Water scarcity is Kivai and Kimwatho Communities' most pressing challenge. The problems with the water situation in Kivai and Kimwatho are almost too numerous to detail.
Most of the rivers here are seasonal, holding water only during the rainy season and a few months after. Community members trek long distances to access water, having to dig deep scoopholes.
Mary Mutisya, 60 (pictured above), avoids the whole ordeal—when she can afford it. "It is very costly to buy water for drinking whenever I am unable to walk to the river," she said.
"I have to pay someone to get the water from Kivani market to get me clean drinking water. I waste a lot of time whenever I fail to get the cash as I have to get it myself. It is a pressing issue at my demanding age."
Because water is such a sought-after commodity here, the lines at each water source are long. Some community members who live far away from the riverbed spend the night at the scoopholes so they can be the first ones in line to fill their jerrycans, cupful by cupful. People spend up to four hours just waiting for the opportunity to fetch water.
Mercy, who is eight years old (pictured below in the red shirt, right), already knows the struggles of fetching water in her community. "Walking to the river every morning is very hectic," Mercy said. "I always accompany my mother to the river. We end up spending most of our day there trying to fetch some water. I miss playing with other children as we get home late and [I am too] tired to play."
If Mercy's mother leaves her at home while she fetches water, that poses another issue. "I have to wait for my mother to go and fetch the water to come and make food for us. In the morning when she leaves, I get nervous being left at home alone so much."
The scoopholes are open to all forms of contamination. Even after the water is boiled, it's been known to cause dysentery, cholera, scabies, typhoid, and brucellosis, amongst other conditions. And humans aren't the scoopholes' only customers. Wild animals who are also looking for a spot to drink have been known to attack those standing in line. The animals are fierce in their desperation for water.
The sources of water community members can find are not only contaminated, but they are also full of salt. Each jerrycan-full needs to be boiled before it can be used for cooking or drinking, which takes a good amount of time in kitchens where the only source of heat is a woodfire. People waste a lot of soap trying to remove the crust of salt from their clothes during laundering.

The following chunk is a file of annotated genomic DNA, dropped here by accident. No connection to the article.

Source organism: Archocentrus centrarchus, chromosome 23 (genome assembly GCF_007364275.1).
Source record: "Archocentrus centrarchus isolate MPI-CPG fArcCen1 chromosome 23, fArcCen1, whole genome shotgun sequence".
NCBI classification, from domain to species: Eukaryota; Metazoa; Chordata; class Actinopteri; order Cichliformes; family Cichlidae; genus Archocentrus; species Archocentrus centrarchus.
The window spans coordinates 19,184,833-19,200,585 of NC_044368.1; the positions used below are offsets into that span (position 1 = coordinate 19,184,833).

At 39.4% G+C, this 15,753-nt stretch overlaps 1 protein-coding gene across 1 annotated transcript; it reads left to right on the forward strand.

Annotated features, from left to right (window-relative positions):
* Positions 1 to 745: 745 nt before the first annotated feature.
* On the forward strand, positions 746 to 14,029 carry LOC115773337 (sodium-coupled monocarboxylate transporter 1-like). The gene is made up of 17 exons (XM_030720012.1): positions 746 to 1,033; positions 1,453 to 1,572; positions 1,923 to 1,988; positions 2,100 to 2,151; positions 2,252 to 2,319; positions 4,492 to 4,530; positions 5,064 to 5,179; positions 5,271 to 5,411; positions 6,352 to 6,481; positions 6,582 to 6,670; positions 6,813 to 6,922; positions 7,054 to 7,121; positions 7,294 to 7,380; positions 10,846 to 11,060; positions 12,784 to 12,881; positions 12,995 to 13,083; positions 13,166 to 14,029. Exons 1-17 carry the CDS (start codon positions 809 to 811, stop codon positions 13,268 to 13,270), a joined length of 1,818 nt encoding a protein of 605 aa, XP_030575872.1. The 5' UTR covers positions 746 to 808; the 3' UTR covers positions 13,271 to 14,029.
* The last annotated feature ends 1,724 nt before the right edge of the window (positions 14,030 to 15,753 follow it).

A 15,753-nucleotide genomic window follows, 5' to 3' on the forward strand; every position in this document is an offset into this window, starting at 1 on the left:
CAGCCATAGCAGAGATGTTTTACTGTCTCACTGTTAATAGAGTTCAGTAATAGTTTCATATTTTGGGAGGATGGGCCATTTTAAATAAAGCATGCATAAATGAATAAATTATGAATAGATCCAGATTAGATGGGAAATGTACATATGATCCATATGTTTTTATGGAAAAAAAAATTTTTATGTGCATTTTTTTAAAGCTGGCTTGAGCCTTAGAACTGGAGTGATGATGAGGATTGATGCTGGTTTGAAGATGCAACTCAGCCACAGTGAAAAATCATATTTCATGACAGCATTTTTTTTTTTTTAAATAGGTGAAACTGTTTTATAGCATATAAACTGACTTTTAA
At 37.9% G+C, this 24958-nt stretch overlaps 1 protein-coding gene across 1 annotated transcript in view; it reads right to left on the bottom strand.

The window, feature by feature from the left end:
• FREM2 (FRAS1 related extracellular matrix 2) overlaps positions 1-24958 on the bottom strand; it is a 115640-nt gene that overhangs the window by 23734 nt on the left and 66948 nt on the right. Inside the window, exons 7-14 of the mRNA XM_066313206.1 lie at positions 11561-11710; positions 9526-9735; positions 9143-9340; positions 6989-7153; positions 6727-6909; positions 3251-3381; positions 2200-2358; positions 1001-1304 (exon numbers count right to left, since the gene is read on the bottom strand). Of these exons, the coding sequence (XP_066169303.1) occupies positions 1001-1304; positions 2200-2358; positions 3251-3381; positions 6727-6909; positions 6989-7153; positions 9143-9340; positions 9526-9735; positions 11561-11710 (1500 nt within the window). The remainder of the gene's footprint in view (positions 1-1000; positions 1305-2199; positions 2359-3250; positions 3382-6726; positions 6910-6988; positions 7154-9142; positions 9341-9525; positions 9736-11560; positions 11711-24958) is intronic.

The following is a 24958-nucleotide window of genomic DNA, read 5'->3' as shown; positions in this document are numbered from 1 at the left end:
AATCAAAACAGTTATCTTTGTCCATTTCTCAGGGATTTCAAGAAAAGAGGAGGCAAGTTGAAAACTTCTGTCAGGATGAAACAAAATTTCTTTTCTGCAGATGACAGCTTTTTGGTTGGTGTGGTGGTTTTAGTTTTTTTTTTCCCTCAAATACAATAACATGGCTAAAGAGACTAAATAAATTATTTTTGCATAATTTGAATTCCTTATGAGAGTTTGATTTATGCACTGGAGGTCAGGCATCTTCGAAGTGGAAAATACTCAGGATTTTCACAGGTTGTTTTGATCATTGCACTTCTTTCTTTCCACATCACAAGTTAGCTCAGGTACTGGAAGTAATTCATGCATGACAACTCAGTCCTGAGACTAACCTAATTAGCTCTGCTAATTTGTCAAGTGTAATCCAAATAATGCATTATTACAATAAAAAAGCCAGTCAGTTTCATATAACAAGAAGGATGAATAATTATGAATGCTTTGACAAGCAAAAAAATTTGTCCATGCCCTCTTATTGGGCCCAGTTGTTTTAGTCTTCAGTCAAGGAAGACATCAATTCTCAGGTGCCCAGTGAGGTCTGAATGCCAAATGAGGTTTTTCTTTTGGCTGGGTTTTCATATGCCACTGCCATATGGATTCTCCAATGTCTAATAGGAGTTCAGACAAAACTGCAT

The people of Kivai and Kimwatho already have ventilated latrines and handwashing stations. Cleanliness is important to them. If they only had a source of clean and reliable water so they could more easily wash their homes, dishes, clothes, and latrines, their standard of living would be greatly improved.
Reliable Water for Kivai Kimwatho
Our main entry point into Kivai Kimwatho Community has been the Kivai Kimwatho Self-Help Group, which is comprised of households that are working together to address water and food scarcity in their region. These members will be our hands and feet in both constructing water projects and spreading the message of good hygiene and sanitation to everyone.
This particular hand-dug well will be built adjacent to a sand dam project, which will supply clean drinking water once it rains. We have supplied the group with the tools needed for excavation. With the guidance of our artisans and mechanics, the excavated well will be cased, sealed with a well pad, and then finished with a new AfriDev pump.
Excavation takes a month or more on average, depending on the nature of the rock beneath. Construction of the well lining and installation of the pump takes 12 days maximum. The well will be lined with a concrete wall including perforations so that once it rains, water will filter in from the sand dam.
This well will bring clean water closer to families.
These community members currently do their best to practice good hygiene and sanitation, but their severe lack of water has been a big hindrance to reaching their fullest potential.
We will hold hygiene and sanitation training sessions with the Self-Help Group and other community members to teach about important hygiene practices and daily habits to establish at the personal, household, and community level. This training will help to ensure that participants have the knowledge they need to make the most out of their new water point as soon as water is flowing.
One of the most important topics we plan to cover is the handling, storage, and treatment of water. Having a clean water source will be extremely helpful, but it is useless if water gets contaminated by the time it is consumed. We will also emphasize the importance of handwashing.
We and the community strongly believe that all of these components will work together to improve living standards here, which will help to unlock the potential for these community members to live better, healthier lives.
We typically work with self-help groups for 3 to 5 years on multiple water projects. We will conduct follow-up visits and refresher trainings during this period and remain in contact with the group after all of the projects are completed to support their efforts to improve sanitation and hygiene.